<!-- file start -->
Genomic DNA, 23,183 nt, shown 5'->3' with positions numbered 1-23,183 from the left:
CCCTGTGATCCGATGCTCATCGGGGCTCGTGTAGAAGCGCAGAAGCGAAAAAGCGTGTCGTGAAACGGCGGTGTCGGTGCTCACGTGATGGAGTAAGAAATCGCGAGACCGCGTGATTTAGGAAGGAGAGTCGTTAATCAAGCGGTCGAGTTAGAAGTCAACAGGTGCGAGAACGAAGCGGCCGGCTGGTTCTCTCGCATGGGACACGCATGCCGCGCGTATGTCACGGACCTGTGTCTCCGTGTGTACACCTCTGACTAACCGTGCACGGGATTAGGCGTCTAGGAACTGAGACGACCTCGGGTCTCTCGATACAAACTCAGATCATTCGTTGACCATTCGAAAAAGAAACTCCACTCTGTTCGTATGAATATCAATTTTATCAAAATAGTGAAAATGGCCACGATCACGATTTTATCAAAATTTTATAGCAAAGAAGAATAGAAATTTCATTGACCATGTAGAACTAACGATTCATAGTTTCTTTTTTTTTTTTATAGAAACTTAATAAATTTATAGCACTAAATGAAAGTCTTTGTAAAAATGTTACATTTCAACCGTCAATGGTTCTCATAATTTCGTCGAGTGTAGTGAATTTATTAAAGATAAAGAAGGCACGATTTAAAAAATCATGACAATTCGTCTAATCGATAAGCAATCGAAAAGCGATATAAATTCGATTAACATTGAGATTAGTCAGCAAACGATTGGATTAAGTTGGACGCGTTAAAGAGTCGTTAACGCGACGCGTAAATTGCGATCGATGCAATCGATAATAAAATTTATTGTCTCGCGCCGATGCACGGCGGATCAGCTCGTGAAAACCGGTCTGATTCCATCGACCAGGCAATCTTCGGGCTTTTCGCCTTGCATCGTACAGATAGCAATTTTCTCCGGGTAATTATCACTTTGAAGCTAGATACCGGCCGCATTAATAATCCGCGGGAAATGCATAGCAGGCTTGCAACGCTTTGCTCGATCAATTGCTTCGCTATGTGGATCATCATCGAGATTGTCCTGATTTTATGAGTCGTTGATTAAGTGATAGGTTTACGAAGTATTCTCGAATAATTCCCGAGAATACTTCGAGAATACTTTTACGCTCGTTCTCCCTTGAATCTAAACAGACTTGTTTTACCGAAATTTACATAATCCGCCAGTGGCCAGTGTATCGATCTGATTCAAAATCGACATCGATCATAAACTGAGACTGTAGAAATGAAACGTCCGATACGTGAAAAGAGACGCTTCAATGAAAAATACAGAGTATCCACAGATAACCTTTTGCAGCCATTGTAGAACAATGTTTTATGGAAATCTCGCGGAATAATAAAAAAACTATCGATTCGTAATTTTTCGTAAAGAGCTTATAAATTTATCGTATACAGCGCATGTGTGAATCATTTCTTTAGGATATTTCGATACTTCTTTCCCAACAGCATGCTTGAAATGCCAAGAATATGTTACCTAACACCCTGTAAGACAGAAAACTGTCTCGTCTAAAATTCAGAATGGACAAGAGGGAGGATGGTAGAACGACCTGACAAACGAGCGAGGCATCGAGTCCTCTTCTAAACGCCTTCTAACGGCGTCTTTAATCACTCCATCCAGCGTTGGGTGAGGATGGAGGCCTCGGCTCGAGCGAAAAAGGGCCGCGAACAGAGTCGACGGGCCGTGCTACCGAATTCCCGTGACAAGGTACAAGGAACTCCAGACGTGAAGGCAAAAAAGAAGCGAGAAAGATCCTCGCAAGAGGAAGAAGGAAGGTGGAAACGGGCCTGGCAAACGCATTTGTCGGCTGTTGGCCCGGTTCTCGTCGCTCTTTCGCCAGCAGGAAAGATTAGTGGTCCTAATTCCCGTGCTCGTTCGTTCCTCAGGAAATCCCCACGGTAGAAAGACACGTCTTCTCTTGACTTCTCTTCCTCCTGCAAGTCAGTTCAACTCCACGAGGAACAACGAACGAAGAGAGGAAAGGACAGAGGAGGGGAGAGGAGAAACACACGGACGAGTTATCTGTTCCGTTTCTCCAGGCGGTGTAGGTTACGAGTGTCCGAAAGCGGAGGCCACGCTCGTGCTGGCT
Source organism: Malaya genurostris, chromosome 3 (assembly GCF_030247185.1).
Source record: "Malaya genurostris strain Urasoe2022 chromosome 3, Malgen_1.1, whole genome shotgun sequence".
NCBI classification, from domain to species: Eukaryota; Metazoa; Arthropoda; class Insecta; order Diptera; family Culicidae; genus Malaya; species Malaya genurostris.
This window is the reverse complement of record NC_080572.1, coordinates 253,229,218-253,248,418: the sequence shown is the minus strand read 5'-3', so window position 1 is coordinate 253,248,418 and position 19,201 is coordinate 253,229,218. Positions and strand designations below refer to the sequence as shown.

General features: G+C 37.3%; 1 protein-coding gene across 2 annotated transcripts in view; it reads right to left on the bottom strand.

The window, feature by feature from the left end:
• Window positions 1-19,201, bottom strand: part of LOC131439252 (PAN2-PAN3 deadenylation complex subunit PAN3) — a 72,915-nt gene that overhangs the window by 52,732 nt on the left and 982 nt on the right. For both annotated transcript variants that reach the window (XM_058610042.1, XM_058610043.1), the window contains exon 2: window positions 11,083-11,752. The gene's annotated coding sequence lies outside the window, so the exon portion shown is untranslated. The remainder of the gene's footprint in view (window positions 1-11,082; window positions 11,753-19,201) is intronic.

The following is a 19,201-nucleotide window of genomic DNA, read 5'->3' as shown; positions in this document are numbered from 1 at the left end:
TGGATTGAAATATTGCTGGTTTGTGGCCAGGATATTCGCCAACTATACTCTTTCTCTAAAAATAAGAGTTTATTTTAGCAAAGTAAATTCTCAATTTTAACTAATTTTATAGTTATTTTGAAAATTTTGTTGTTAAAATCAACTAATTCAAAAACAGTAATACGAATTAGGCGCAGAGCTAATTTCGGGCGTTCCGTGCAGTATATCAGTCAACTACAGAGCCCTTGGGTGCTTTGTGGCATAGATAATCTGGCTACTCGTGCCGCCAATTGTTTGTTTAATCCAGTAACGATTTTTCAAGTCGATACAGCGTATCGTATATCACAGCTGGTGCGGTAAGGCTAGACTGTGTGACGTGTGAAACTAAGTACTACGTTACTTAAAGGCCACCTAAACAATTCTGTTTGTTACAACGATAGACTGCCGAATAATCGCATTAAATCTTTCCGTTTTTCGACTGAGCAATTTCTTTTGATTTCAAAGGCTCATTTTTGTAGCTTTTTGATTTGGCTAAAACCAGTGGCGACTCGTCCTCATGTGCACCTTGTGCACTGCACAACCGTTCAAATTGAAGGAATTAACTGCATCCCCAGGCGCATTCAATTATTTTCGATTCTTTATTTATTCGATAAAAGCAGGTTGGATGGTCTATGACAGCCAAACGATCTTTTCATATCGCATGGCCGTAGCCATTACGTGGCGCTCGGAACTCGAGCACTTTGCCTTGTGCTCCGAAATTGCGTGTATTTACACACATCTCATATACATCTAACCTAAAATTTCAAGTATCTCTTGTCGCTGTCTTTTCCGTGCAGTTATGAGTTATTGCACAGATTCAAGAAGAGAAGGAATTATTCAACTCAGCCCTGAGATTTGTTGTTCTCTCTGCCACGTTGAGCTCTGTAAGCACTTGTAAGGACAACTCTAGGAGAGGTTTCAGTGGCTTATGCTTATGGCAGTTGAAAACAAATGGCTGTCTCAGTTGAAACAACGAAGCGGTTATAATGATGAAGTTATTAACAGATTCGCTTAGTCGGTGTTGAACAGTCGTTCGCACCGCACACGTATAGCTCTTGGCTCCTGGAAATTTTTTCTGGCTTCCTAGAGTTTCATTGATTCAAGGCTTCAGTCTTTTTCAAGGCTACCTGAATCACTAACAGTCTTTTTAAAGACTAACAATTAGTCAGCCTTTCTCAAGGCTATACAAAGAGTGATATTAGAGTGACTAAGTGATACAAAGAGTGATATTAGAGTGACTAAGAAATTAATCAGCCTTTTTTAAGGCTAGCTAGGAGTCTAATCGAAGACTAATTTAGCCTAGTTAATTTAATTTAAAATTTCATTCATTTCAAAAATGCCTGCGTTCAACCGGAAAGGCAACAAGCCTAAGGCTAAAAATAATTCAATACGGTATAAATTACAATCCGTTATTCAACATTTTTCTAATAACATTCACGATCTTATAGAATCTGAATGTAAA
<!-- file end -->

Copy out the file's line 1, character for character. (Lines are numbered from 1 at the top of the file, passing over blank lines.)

Genomic DNA, 23,183 nt, shown 5'->3' with positions numbered 1-23,183 from the left: